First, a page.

Near-collision at SFO prompts safety summit 

A United Airlines Boeing jet traveling to Beijing in March had just taken off when its pilots noticed it was dangerously close to a small, single-engine Cessna already in the air.

The United flight, which was carrying 268 passengers, steered clear of the Cessna, but only by 300 vertical feet — a distance close enough to trigger midair collision alarms and prompt the National Transportation Safety Board to investigate. Under NTSB protocol, planes are not supposed be within 500 vertical feet of each other while in the air.

The March incident at San Francisco International Airport was one of at least a half-dozen close encounters recorded this year, with the near-collisions occurring in airports in Burbank; Chicago; Houston; and Anchorage, Alaska.

With those close calls still fresh in the nation’s collective memory, the Federal Aviation Administration announced Wednesday a new safety-awareness effort designed to help air-traffic controllers and pilots avoid near-collisions in the future.

“This spring, we had several close calls that got everybody’s attention,” said Robert Tarter, vice president of the FAA’s Office of Safety-Air Traffic Organization. “I think that’s the thing that has really keyed us into a look at some of the risks, and try to identify what’s been missing.”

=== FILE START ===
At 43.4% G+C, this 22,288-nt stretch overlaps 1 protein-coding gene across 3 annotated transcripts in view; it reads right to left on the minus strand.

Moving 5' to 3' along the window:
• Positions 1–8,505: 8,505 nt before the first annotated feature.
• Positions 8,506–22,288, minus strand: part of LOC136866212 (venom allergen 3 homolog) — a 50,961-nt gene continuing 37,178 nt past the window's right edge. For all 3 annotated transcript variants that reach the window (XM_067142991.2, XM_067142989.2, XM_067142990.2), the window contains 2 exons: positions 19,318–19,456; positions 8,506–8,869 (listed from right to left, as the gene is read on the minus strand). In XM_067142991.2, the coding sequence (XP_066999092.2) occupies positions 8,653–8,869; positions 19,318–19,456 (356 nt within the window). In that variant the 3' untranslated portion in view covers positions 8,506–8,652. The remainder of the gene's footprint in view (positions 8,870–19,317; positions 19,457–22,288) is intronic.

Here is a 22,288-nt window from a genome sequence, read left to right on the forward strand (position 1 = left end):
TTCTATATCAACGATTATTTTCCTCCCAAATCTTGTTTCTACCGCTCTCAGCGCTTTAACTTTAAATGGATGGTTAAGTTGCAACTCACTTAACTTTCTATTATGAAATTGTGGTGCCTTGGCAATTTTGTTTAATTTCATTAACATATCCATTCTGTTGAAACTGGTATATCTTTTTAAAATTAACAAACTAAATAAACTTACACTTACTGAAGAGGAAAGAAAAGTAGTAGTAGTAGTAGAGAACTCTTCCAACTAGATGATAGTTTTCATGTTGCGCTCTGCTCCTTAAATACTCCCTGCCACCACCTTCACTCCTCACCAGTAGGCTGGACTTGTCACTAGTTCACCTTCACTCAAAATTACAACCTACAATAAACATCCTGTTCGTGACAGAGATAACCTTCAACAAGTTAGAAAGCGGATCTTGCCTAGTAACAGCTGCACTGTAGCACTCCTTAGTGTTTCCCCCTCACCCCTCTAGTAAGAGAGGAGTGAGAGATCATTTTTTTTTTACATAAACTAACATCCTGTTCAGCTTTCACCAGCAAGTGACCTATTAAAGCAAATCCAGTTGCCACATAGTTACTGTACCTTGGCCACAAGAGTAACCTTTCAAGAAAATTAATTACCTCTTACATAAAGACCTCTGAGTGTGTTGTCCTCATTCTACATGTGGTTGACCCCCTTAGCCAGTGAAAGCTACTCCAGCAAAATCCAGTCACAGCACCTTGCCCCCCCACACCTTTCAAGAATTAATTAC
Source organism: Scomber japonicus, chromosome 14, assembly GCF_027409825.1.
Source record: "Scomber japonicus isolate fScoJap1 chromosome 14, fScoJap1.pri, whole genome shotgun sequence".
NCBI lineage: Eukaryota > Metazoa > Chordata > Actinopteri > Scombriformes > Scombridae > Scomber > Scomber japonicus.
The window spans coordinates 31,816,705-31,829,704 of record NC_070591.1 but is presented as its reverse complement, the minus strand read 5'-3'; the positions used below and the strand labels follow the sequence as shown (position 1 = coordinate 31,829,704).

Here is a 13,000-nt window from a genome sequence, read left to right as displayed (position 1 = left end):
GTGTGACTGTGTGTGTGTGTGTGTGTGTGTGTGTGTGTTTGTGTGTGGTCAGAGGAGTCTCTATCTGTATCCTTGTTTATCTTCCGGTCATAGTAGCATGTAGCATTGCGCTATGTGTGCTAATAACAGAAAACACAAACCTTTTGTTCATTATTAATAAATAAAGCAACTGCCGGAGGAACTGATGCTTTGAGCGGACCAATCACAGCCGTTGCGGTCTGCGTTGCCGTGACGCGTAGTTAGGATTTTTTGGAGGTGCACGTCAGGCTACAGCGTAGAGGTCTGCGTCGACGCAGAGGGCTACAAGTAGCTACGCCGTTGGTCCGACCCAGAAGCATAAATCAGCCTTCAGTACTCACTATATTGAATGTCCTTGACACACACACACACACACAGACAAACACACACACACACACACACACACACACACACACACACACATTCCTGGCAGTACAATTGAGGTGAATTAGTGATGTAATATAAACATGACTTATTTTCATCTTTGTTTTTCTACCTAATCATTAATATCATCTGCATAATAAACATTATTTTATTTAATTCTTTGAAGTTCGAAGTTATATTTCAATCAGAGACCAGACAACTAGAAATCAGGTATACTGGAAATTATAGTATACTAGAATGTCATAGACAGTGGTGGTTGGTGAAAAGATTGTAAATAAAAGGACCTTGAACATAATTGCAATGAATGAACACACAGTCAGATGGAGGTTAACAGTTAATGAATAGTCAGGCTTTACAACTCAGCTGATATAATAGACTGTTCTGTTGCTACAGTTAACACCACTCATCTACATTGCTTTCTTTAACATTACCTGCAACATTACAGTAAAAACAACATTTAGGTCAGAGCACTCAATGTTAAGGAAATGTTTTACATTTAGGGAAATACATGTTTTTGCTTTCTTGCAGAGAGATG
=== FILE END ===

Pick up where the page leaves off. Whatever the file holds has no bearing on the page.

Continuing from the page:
Part of the program includes a confidential call center that allow air-traffic control employees to report flight mistakes without fear of recrimination. This has allowed FAA officials to use the data to support trends.

On Aug. 17 in Washington, D.C., the FAA will convene a summit of airline industry officials to help determine what has been causing the recent spate of near-collisions. Officials are asking every air-traffic controller, along with other employees involved in air-traffic operations, to tell them before the meeting what are the biggest safety problems they see.

In the past nine months, the number of midair close calls has increased sharply compared to the same time period a year ago. Through June 30, the FAA recorded 3.28 separation incidents, or midair close calls, per 1 million flights, up 35 percent from the 2.44 incidents per million operations a year earlier.

The Associated Press contributed to this report.

 

Avoiding other planes in the sky

Recent near-collisions that have spurred a new safety program by the FAA:

  • March 18, San Francisco: A Cessna and United jet come within 300 feet vertically
  • April 19, Burbank: Small aircraft and Southwest jet come within 200 feet vertically
  • April 28, Houston: Southwest jet and new helicopter come within 125 feet vertically
  • May 21, Anchorage: Cargo jet and US Airways jet come within 100 feet vertically

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Will Reisman

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